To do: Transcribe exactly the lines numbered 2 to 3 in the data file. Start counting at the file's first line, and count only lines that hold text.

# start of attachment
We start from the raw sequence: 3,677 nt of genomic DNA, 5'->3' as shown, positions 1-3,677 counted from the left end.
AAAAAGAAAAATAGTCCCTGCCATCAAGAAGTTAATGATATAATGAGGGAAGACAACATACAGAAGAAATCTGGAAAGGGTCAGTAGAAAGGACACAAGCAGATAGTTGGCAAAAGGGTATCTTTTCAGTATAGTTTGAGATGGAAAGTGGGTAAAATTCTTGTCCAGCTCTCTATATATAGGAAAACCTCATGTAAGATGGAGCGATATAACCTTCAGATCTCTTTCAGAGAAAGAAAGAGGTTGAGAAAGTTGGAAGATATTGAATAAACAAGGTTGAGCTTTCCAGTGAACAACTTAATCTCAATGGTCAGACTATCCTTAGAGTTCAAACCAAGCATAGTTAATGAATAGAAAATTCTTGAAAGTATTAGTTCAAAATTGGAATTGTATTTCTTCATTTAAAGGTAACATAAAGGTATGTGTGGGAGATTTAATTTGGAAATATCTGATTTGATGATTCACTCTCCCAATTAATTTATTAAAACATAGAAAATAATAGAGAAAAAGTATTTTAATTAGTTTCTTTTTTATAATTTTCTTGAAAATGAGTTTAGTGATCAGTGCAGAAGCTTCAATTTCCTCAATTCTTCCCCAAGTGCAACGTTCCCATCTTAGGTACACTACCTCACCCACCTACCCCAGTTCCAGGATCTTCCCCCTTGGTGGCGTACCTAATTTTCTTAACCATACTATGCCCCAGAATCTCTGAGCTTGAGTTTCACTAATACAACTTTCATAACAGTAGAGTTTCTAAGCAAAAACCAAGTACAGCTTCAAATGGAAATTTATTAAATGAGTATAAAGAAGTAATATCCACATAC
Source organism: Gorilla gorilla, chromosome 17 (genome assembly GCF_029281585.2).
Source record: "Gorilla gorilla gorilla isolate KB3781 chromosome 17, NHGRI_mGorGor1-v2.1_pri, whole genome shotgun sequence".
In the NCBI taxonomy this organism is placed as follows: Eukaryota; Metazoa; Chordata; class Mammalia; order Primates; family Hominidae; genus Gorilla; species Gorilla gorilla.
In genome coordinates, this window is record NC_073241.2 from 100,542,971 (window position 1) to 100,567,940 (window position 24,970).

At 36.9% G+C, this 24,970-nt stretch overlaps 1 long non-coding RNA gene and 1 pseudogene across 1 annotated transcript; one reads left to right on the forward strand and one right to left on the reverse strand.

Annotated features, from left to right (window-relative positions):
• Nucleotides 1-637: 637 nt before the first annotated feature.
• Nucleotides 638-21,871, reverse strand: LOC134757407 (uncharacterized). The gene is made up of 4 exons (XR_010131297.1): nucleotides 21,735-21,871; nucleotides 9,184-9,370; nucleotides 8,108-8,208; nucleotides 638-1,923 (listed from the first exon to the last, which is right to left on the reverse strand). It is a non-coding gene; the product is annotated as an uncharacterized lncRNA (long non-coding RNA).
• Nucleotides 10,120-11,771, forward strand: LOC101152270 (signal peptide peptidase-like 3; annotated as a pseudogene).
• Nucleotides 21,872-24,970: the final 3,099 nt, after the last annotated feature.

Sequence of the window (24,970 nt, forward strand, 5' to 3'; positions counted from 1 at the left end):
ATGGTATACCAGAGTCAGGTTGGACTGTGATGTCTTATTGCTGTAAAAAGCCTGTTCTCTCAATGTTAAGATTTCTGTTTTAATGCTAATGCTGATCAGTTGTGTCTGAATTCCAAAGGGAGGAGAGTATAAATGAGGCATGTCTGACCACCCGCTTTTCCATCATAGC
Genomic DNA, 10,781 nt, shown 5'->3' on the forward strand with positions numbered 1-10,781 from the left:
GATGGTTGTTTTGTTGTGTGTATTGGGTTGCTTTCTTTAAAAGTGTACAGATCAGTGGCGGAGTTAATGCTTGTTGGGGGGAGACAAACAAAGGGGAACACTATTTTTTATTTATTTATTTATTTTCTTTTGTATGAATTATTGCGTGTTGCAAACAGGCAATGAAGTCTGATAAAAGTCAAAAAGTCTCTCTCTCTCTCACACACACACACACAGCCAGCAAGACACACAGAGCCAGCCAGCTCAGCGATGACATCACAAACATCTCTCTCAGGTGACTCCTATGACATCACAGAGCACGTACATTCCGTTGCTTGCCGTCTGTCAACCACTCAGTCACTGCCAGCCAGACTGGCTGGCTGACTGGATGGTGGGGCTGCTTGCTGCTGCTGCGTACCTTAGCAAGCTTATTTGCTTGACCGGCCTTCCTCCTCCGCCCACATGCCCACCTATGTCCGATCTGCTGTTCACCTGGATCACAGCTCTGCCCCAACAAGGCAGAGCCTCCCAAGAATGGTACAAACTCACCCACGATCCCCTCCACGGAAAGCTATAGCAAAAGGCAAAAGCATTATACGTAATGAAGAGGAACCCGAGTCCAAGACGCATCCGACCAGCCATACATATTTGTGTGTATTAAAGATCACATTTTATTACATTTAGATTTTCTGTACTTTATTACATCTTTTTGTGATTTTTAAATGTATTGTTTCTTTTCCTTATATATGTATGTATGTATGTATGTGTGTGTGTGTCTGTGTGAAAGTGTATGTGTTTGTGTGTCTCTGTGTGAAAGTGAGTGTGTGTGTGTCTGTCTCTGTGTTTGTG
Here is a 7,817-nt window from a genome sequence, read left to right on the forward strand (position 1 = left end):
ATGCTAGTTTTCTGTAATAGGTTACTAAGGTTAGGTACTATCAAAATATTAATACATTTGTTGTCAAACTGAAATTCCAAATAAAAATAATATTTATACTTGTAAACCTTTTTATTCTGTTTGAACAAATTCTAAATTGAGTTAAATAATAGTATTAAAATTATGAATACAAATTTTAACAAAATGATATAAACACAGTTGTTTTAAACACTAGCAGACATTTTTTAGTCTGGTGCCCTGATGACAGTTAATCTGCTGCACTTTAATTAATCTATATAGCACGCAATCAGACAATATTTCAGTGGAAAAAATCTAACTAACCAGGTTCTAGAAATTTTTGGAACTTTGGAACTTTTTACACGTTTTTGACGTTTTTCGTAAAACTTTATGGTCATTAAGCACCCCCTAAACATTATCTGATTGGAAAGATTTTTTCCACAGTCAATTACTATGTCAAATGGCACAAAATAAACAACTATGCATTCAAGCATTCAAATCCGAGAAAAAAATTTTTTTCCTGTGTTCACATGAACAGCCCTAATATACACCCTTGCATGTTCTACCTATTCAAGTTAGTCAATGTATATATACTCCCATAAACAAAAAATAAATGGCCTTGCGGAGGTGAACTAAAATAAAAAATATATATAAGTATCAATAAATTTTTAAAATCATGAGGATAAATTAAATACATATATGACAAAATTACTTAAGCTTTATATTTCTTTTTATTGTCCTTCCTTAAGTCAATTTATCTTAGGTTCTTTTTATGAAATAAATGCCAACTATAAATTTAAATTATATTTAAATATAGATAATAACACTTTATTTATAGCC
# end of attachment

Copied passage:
AAAAAGAAAAATAGTCCCTGCCATCAAGAAGTTAATGATATAATGAGGGAAGACAACATACAGAAGAAATCTGGAAAGGGTCAGTAGAAAGGACACAAGCAGATAGTTGGCAAAAGGGTATCTTTTCAGTATAGTTTGAGATGGAAAGTGGGTAAAATTCTTGTCCAGCTCTCTATATATAGGAAAACCTCATGTAAGATGGAGCGATATAACCTTCAGATCTCTTTCAGAGAAAGAAAGAGGTTGAGAAAGTTGGAAGATATTGAATAAACAAGGTTGAGCTTTCCAGTGAACAACTTAATCTCAATGGTCAGACTATCCTTAGAGTTCAAACCAAGCATAGTTAATGAATAGAAAATTCTTGAAAGTATTAGTTCAAAATTGGAATTGTATTTCTTCATTTAAAGGTAACATAAAGGTATGTGTGGGAGATTTAATTTGGAAATATCTGATTTGATGATTCACTCTCCCAATTAATTTATTAAAACATAGAAAATAATAGAGAAAAAGTATTTTAATTAGTTTCTTTTTTATAATTTTCTTGAAAATGAGTTTAGTGATCAGTGCAGAAGCTTCAATTTCCTCAATTCTTCCCCAAGTGCAACGTTCCCATCTTAGGTACACTACCTCACCCACCTACCCCAGTTCCAGGATCTTCCCCCTTGGTGGCGTACCTAATTTTCTTAACCATACTATGCCCCAGAATCTCTGAGCTTGAGTTTCACTAATACAACTTTCATAACAGTAGAGTTTCTAAGCAAAAACCAAGTACAGCTTCAAATGGAAATTTATTAAATGAGTATAAAGAAGTAATATCCACATAC
Source organism: Gorilla gorilla, chromosome 17 (genome assembly GCF_029281585.2).